Using computer models of the climate, Muschitiello’s team tried to reproduce the effects of those eruptions. They found an eruption in the summer would have cooled northern Europe by as much as 3.5 degrees Celsius (6.3 degrees Fahrenheit). Meanwhile, even small changes in the amount of sunlight could have sped up dramatically the amount of water they shed.
“Even though you have sort of a long-term cooling, you have an immediate response of the ice sheet, which increases melting,” he said.
That process may be relevant today, as researchers attempt to project the effects of climate change and its impact on future sea levels.
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The Arctic is already warming at twice the rate of the rest of the globe, with sea ice shrinking and Greenland’s ice sheet shedding water. Today’s thaw is also opening up the far North to more human activity, like shipping, which results in more soot falling on the remaining ice, fueling more melt. Those effects aren’t well represented in today’s climate projections, Muschitiello said.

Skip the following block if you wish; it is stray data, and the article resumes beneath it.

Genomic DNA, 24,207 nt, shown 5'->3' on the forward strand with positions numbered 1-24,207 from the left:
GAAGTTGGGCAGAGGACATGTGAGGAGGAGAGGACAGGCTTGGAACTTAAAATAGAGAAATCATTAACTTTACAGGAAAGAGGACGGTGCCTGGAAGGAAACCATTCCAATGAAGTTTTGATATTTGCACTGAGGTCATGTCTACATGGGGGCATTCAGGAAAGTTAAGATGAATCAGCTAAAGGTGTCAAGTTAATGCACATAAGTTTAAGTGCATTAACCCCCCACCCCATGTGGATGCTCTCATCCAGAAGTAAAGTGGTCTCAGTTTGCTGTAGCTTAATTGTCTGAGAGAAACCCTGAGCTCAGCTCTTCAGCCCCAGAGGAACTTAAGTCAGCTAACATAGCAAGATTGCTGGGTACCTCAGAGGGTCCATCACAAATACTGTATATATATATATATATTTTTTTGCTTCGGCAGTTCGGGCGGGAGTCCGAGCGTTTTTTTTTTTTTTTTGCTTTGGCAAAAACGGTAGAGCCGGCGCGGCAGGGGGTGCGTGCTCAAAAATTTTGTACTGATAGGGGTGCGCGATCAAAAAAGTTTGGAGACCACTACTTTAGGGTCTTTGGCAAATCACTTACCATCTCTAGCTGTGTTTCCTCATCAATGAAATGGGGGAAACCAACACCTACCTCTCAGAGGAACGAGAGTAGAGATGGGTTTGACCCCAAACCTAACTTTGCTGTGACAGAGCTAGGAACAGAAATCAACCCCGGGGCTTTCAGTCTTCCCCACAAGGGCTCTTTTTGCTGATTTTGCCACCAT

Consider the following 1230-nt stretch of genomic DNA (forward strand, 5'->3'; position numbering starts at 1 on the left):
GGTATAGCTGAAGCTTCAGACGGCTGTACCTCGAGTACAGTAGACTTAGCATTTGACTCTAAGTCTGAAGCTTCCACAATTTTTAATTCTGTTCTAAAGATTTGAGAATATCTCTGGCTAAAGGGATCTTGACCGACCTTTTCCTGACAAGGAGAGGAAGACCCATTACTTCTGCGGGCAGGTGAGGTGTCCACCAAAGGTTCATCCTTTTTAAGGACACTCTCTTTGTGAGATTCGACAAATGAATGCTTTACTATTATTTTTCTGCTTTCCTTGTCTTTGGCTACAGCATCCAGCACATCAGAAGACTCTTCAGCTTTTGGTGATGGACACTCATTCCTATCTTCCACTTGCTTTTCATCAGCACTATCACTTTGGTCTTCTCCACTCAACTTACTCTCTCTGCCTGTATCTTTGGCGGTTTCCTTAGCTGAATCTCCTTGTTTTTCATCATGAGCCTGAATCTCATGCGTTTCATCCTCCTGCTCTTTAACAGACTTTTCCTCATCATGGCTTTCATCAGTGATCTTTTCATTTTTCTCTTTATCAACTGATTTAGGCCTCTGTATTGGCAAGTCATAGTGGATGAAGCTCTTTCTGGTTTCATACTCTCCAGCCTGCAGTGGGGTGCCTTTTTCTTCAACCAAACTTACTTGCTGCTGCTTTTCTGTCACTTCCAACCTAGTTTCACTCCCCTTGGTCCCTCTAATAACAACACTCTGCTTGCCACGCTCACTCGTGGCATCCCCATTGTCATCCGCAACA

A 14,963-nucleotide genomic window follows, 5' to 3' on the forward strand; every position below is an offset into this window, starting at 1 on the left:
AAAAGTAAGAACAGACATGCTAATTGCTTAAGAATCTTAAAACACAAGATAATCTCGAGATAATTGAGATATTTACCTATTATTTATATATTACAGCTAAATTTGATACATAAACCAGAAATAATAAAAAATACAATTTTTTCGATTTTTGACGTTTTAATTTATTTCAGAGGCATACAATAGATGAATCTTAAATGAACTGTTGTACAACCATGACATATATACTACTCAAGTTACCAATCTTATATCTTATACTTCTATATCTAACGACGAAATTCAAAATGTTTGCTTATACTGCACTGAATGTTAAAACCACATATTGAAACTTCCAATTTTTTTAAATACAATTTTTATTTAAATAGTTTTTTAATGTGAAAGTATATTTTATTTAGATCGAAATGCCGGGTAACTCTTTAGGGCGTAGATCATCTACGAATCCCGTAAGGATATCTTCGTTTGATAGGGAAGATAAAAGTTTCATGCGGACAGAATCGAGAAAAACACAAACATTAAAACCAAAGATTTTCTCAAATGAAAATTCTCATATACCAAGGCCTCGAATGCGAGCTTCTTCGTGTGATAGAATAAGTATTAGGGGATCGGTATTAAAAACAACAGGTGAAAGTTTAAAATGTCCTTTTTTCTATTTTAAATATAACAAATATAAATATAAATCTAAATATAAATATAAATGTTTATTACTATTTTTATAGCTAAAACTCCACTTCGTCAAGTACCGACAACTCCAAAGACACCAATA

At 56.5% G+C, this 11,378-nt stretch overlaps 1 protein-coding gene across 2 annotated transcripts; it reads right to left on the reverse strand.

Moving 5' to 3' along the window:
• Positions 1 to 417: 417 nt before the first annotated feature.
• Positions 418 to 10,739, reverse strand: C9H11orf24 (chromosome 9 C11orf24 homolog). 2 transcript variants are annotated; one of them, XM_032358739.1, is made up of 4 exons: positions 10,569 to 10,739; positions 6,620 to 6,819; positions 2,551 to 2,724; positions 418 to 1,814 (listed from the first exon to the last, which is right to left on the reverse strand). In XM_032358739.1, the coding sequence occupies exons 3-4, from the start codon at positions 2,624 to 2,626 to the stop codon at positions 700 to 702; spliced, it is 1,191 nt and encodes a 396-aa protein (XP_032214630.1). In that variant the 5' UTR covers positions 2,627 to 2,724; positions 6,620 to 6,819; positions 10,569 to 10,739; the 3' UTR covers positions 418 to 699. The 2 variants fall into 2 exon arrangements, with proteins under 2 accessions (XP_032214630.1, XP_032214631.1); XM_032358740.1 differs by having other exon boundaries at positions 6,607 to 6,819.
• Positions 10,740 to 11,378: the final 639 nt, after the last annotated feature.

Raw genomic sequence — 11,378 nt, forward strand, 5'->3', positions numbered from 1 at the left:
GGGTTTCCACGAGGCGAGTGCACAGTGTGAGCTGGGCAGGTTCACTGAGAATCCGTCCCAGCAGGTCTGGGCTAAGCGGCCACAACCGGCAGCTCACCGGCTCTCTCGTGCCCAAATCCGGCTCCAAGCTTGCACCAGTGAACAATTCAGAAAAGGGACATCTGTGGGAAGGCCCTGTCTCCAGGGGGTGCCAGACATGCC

“What I hope we’re showing in the study is it’s really important to figure out the physics, the links between atmospheric dynamics and ice-sheet melting, because there seems to be a very important relationship there,” he said.